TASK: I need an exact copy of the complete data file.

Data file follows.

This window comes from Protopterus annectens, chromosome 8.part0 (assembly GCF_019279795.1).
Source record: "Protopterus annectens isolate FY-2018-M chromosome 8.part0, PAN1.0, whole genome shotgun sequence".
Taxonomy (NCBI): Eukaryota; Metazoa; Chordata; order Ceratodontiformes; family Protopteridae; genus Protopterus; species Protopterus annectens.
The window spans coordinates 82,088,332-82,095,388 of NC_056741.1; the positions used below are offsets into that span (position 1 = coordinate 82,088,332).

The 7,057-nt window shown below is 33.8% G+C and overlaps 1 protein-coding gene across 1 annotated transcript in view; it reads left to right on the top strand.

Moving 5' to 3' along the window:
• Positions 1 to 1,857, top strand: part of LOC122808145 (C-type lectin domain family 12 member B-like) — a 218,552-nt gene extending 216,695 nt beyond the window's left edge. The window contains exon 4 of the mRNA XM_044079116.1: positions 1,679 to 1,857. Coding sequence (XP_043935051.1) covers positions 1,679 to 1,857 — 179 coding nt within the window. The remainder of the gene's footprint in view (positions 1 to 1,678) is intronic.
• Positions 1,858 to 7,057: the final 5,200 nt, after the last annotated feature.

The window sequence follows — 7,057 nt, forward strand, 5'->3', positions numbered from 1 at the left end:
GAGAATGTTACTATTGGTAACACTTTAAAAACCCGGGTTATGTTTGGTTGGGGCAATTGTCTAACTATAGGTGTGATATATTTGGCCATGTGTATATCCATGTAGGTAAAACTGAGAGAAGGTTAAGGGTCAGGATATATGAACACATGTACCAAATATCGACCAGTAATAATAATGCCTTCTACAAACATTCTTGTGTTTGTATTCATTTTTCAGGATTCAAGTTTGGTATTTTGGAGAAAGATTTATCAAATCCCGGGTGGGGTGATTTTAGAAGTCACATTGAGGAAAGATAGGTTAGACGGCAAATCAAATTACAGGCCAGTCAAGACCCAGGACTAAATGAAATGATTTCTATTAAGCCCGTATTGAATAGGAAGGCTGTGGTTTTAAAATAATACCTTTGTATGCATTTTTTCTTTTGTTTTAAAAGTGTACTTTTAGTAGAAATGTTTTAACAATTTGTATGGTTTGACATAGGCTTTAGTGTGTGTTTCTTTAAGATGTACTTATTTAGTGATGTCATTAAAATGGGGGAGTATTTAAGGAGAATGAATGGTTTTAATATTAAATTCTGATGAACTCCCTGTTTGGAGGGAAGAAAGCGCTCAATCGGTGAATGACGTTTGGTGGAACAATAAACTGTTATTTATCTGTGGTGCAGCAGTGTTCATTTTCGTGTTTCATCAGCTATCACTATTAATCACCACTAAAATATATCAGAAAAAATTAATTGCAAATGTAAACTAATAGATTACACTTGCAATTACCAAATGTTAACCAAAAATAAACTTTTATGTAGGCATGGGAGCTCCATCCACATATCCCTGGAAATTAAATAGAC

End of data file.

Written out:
This window comes from Protopterus annectens, chromosome 8.part0 (assembly GCF_019279795.1).
Source record: "Protopterus annectens isolate FY-2018-M chromosome 8.part0, PAN1.0, whole genome shotgun sequence".
Taxonomy (NCBI): Eukaryota; Metazoa; Chordata; order Ceratodontiformes; family Protopteridae; genus Protopterus; species Protopterus annectens.
The window spans coordinates 82,088,332-82,095,388 of NC_056741.1; the positions used below are offsets into that span (position 1 = coordinate 82,088,332).

The 7,057-nt window shown below is 33.8% G+C and overlaps 1 protein-coding gene across 1 annotated transcript in view; it reads left to right on the top strand.

Moving 5' to 3' along the window:
• Positions 1 to 1,857, top strand: part of LOC122808145 (C-type lectin domain family 12 member B-like) — a 218,552-nt gene extending 216,695 nt beyond the window's left edge. The window contains exon 4 of the mRNA XM_044079116.1: positions 1,679 to 1,857. Coding sequence (XP_043935051.1) covers positions 1,679 to 1,857 — 179 coding nt within the window. The remainder of the gene's footprint in view (positions 1 to 1,678) is intronic.
• Positions 1,858 to 7,057: the final 5,200 nt, after the last annotated feature.

The window sequence follows — 7,057 nt, forward strand, 5'->3', positions numbered from 1 at the left end:
GAGAATGTTACTATTGGTAACACTTTAAAAACCCGGGTTATGTTTGGTTGGGGCAATTGTCTAACTATAGGTGTGATATATTTGGCCATGTGTATATCCATGTAGGTAAAACTGAGAGAAGGTTAAGGGTCAGGATATATGAACACATGTACCAAATATCGACCAGTAATAATAATGCCTTCTACAAACATTCTTGTGTTTGTATTCATTTTTCAGGATTCAAGTTTGGTATTTTGGAGAAAGATTTATCAAATCCCGGGTGGGGTGATTTTAGAAGTCACATTGAGGAAAGATAGGTTAGACGGCAAATCAAATTACAGGCCAGTCAAGACCCAGGACTAAATGAAATGATTTCTATTAAGCCCGTATTGAATAGGAAGGCTGTGGTTTTAAAATAATACCTTTGTATGCATTTTTTCTTTTGTTTTAAAAGTGTACTTTTAGTAGAAATGTTTTAACAATTTGTATGGTTTGACATAGGCTTTAGTGTGTGTTTCTTTAAGATGTACTTATTTAGTGATGTCATTAAAATGGGGGAGTATTTAAGGAGAATGAATGGTTTTAATATTAAATTCTGATGAACTCCCTGTTTGGAGGGAAGAAAGCGCTCAATCGGTGAATGACGTTTGGTGGAACAATAAACTGTTATTTATCTGTGGTGCAGCAGTGTTCATTTTCGTGTTTCATCAGCTATCACTATTAATCACCACTAAAATATATCAGAAAAAATTAATTGCAAATGTAAACTAATAGATTACACTTGCAATTACCAAATGTTAACCAAAAATAAACTTTTATGTAGGCATGGGAGCTCCATCCACATATCCCTGGAAATTAAATAGAC